Despite the ruling in favor of the University of Texas, the issue is likely to arise again. In delivering the Supreme Court’s majority opinion, Justice Kennedy also warned that the affirmation of the school’s policy, “does not necessarily mean the University may rely on that same policy without refinement. It is the University’s ongoing obligation to engage in constant deliberation and continued reflection regarding its admissions policies.”
That caveat — and the Justice Department’s recently reported intention to scrutinize race-based admissions policies — seems to indicate that university professionals as well as potential students may still lack the clarity they need in order to achieve their admissions-related goals.
Focusing on Goals, Finding the Tools
One thing remains clear, however: The debate over the future of race-based admissions policies has probably not been settled — and will likely continue to have significant repercussions on the role of diversity on campus.
For example, an ongoing investigation by the Justice Department is looking into allegations made by a coalition of Asian-American organizations that Harvard University has employed racial quotas that discriminate against students of Asian descent.
Elsewhere, there have been discussions about responding to perceived threats against affirmative action by implementing new policies to help ensure diversity in universities, such as admissions policies that give preference to students based on income rather than race.
Regardless of future judicial or administrative decisions affecting the outlook for diversity in the world of higher education, now is the time for admissions professionals to ensure that they have all the tools necessary to make the most well-informed decisions regarding which applicants they admit. For example, tools that allow you to holistically review applicants by streamlining and maximizing your application process are likely to support your ongoing diversity initiatives in the most efficient manner possible.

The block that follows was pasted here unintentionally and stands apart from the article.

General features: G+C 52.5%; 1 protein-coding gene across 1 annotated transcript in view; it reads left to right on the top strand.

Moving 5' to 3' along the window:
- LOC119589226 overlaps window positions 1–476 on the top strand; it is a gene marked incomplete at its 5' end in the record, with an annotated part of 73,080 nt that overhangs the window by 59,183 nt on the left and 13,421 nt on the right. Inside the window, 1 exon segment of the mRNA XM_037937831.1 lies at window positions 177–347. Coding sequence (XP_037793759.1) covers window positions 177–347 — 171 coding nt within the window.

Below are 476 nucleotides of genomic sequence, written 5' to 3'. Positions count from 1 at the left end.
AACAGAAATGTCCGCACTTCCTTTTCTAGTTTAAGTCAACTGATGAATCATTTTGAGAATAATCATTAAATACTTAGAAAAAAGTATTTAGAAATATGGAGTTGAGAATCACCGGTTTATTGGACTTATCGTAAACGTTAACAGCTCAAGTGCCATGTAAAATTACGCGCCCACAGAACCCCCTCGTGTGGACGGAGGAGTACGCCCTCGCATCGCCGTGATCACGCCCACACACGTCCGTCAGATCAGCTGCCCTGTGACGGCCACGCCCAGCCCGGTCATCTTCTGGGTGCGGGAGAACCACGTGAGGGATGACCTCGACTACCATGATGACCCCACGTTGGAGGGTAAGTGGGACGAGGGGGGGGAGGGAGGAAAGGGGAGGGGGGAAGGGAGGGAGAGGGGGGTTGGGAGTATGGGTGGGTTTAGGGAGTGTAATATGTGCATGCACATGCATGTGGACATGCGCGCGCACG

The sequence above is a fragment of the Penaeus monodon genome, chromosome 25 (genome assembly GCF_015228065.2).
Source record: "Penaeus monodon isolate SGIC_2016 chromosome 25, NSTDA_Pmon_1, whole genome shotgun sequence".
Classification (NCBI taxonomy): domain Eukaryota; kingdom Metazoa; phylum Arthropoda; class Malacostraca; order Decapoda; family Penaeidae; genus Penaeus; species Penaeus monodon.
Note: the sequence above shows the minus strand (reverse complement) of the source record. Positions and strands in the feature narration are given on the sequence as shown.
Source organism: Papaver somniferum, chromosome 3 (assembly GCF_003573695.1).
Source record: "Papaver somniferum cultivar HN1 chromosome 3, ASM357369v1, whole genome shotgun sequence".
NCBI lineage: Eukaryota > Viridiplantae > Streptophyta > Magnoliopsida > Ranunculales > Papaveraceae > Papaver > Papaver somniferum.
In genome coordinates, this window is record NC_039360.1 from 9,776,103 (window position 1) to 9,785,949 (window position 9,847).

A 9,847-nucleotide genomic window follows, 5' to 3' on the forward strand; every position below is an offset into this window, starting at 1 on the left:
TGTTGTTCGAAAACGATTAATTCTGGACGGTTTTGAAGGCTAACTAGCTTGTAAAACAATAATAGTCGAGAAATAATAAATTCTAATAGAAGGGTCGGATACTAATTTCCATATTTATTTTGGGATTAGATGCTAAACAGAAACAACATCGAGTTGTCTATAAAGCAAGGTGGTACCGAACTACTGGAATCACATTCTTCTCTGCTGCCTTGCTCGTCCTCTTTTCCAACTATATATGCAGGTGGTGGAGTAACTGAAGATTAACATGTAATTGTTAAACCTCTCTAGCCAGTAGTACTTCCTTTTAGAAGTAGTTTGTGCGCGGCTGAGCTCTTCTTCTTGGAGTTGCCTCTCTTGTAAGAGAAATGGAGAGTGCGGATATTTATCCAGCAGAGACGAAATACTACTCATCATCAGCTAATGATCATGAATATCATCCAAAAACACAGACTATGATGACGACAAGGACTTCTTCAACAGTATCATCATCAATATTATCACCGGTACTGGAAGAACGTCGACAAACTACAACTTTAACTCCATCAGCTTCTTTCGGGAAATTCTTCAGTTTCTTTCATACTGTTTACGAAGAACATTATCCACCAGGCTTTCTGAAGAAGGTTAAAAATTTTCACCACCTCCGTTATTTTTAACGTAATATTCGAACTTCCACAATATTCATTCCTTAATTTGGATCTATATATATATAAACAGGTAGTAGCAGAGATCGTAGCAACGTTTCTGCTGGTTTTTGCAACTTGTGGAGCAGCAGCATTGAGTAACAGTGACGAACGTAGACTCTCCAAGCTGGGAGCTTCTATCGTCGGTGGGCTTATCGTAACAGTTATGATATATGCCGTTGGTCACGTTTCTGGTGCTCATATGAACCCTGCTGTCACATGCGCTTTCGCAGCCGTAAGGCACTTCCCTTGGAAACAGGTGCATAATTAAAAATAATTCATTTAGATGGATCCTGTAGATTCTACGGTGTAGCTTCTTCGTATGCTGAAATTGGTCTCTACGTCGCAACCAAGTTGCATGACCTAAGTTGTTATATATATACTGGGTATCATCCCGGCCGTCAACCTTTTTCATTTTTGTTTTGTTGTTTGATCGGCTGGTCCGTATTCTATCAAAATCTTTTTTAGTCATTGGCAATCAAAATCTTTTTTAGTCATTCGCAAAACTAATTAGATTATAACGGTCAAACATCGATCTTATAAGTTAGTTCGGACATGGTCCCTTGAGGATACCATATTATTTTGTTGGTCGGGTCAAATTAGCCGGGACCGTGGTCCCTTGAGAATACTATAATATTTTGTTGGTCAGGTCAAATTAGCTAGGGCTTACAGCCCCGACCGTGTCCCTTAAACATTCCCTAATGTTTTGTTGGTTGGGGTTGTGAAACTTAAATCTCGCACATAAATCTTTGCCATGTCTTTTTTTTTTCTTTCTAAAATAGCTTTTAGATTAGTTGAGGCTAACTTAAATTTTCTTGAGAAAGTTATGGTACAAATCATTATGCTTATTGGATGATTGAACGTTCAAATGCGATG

Of course, that involves looking at factors including, but not limited to, race. After all, diversity initiatives may take into account more than just skin color, embracing factors such as ethnicity, nationality, sexuality identity, and “real-world” work and academic experience.
Holistic Review is Easier with CAS™
“When it comes to holistic admissions, some factors are easier than others to integrate into your review,” shared Robert Ruiz, Liaison’s VP of strategic enrollment and a former director of admissions. “During my nearly three decades in admissions, I found metrics to be simple — they’re represented by test scores and GPAs. Experiences are easy to collect, but harder to quantify. For instance, how much value do you give an applicant’s work experience in an unrelated field?” Attributes, on the other hand, are difficult to quantify and difficult to communicate as well. “After all, what signifies leadership?”
Segmenting applications for review isn’t necessarily innovative. “Many paper-driven offices print PDFs and make liberal use of whiteout to help remove bias, but technology built for the admissions process offers a much more efficient way,” added Ruiz.
Specifically, Liaison’s Centralized Application Service (CAS™) provides flexibility around what data is displayed for each user or for user groups. While all of the standard application data is collected through CAS, a group of users can be assigned to metrics, another group can be assigned to experiences and another can be assigned to attributes — there’s no limitation on how much information you display or hide throughout your application review process.
By making it easy for applicants and schools to achieve their entire range of educational and societal goals, CAS will help your campus thrive regardless of any uncertainty that may linger regarding the future of race-based admissions and on-campus diversity.